insurance: named skipper?

chubby

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What are the general rules about boat insurance: is the boat covered or does it depend on the skipper: my 20 year old daughter is champing at the bit to take the family boat out herself with sailing friends, she is very competent having sailed with me since birth and can easily handle our boat, and has various dinghy intructors tickets and powerboat level 2 and done yachtmaster theory and crewed on a Biscay crossing which she keeps reminding me when I say I have crossed the bay, I say Hayling she says Biscay!!!!. I had in mind day trips in the eastern solent midweek when less traffic and within defined weather criteria, eg F4 or less and not strong wind warnings and anchoring to avoid maneovering in marinas. Would we be covered, do we need to tell the insurers and have forumites been charged extra premium and how much. We are insured with the company related to a certain elderly round the world sailor but I don`t like to contact them too often in case it reminds them that we have an elderly boat and they haven`t recently asked for a survey!!!
 

Rob_Webb

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A little while ago I lent my boat to an (experienced) friend. I asked my ins co and they said fine, if it's with your permission. After all your daughter could have her own own boat and insurance policy herself. Safest thing would be to ring them but if you are reluctant then try ploughing through the policy docs to see if there is anything said about use by another person or any age restrictions e.g. not under 25.
 

trouville

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Insurance companies will look at your contract if you have a claim and try to reduce their costs.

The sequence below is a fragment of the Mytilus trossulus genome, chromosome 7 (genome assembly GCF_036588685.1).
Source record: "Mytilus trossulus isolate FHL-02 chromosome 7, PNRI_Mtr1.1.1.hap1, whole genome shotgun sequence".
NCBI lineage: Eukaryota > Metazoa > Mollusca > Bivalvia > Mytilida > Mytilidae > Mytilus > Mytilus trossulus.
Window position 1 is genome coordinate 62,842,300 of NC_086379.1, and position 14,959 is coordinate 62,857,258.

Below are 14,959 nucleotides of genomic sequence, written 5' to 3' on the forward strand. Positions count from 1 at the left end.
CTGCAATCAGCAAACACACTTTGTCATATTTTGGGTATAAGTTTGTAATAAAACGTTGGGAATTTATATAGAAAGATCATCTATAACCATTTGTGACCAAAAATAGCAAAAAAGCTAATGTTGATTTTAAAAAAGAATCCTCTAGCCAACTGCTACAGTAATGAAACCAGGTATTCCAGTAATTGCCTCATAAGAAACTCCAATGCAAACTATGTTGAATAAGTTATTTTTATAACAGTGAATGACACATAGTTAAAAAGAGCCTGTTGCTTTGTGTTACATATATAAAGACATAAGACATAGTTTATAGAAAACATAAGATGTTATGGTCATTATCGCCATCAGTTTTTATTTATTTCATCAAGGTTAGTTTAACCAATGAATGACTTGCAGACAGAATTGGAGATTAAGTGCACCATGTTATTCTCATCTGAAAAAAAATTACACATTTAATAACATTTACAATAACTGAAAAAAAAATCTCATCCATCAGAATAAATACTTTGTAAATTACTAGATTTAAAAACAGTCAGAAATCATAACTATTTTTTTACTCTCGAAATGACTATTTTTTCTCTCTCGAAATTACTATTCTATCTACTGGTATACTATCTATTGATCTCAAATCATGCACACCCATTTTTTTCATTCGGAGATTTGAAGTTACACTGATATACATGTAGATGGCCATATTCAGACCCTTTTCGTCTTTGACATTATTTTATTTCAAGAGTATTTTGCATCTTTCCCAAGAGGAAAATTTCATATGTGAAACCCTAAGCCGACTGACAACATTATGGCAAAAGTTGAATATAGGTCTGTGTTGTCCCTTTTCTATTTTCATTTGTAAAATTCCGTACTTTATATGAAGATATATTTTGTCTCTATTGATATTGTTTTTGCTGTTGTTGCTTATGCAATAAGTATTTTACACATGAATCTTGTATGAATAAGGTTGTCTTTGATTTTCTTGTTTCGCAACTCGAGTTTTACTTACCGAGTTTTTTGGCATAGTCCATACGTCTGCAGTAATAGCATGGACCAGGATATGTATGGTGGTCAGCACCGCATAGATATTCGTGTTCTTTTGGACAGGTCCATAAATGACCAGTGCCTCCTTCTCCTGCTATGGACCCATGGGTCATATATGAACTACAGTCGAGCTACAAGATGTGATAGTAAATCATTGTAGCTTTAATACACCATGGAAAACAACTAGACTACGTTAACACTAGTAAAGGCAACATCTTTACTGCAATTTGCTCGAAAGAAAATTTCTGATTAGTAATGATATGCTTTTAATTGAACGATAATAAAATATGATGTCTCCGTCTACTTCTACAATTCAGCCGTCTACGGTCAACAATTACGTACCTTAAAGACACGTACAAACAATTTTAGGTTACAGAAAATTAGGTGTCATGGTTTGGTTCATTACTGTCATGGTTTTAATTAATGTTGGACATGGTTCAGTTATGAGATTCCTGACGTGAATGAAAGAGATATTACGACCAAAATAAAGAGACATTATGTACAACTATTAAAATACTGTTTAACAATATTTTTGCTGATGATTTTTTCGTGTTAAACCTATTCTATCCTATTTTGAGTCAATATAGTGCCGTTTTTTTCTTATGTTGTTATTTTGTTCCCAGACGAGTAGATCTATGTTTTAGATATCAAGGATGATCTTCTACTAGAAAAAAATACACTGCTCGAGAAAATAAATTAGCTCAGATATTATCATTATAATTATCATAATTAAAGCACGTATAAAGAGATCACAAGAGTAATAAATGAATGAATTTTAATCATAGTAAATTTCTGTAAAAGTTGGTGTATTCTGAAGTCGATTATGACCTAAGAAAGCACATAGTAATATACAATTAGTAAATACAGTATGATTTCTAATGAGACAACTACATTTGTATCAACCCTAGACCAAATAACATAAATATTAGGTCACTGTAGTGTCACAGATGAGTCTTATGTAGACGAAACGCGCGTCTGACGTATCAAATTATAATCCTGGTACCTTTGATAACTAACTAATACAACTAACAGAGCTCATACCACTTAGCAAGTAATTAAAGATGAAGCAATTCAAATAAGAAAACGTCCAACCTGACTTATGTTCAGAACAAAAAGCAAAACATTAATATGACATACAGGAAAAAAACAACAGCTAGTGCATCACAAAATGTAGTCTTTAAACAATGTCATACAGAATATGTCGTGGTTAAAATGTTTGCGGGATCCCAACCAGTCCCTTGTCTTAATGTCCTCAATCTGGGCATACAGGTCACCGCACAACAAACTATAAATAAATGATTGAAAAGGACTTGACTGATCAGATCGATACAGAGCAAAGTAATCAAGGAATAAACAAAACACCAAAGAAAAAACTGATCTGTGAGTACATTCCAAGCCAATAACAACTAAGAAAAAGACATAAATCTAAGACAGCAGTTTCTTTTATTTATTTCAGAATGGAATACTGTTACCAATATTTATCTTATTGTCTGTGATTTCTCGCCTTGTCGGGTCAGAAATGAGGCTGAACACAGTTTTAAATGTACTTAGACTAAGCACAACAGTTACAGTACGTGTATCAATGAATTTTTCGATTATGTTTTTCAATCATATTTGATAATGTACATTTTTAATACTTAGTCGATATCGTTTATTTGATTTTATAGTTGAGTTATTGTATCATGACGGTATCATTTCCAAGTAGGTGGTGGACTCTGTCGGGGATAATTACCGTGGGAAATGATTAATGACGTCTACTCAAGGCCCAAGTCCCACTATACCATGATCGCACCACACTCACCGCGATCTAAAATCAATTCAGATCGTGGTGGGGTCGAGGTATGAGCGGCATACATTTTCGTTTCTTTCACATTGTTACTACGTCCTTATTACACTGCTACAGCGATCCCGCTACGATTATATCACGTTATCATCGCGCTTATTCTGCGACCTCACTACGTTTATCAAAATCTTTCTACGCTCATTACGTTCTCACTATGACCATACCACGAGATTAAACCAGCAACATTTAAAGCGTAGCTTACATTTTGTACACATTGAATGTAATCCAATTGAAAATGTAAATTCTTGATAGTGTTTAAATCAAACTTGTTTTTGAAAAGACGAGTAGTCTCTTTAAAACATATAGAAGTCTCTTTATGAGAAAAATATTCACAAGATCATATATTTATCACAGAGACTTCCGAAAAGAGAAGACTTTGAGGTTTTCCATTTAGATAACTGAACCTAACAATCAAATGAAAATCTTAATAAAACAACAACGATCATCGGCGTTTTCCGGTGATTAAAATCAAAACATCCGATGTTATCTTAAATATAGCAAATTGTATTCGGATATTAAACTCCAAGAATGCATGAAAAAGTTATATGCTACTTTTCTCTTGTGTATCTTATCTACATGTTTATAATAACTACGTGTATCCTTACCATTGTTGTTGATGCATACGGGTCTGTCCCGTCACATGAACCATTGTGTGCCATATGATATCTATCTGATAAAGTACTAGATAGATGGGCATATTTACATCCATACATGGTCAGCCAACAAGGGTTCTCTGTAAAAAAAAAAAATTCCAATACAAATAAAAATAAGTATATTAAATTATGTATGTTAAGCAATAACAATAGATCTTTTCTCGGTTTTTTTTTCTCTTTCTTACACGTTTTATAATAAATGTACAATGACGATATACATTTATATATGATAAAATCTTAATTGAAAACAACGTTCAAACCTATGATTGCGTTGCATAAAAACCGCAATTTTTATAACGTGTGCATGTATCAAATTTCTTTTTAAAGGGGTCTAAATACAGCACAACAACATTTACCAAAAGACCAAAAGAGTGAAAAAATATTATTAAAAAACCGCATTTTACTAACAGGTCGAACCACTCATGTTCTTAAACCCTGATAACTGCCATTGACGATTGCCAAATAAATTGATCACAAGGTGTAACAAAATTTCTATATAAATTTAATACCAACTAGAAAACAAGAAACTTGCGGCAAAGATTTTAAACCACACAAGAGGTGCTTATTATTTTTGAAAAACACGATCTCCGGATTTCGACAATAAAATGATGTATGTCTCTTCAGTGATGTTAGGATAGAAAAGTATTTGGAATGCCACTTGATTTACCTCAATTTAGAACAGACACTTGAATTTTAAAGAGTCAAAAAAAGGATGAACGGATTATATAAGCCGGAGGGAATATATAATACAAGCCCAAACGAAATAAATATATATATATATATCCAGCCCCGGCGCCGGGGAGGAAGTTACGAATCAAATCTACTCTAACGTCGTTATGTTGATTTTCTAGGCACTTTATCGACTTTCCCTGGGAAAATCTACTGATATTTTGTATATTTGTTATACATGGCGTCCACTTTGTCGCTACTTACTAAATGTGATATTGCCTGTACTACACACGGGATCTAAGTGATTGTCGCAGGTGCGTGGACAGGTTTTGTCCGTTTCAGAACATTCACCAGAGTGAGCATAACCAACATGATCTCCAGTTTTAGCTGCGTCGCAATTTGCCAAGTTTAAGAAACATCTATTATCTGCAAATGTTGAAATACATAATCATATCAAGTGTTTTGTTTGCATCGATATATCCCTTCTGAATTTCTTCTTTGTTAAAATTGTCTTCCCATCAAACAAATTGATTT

If your daughter or anyone else is going to skipper the boat tell them either by regisered letter as suggested or by letter asking for confirmation thats better as they will either agree or not

As for the survey on an old boat your contract may say it has to be done yearly and its up to you to do it of not the insurance may be void

Always be very clear and demand clear confimation
 

Marsupial

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Chubby,

Its covered in that mysterious phrase that you will hear and see many times when dealing with insurance companies, "material facts".

As other posters have written when you change the way you do things or the equipment you do it with or the place or mode of storage you need to tell the insurers - in case THEY think its a material fact.

If you have a claim and you havn't told them bet your life it WILL be a material fact and your insurance will be void.

For example I need to tell my insurers if the boat spends a night ashore, as I understand it if I dont its not covered for theft of contents or deck gear. - but other risks are covered.

My reward for keeping them informed? I did have a claim in 2000 and the cheque arrived by return.
 

Jezlyn

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[ QUOTE ]
For example I need to tell my insurers if the boat spends a night ashore, as I understand it if I dont its not covered for theft of contents or deck gear. - but other risks are covered.

[/ QUOTE ]

If you go aground, and have to wait for the next tide to float off, does that count as the boat "spending the night ashore"?
 
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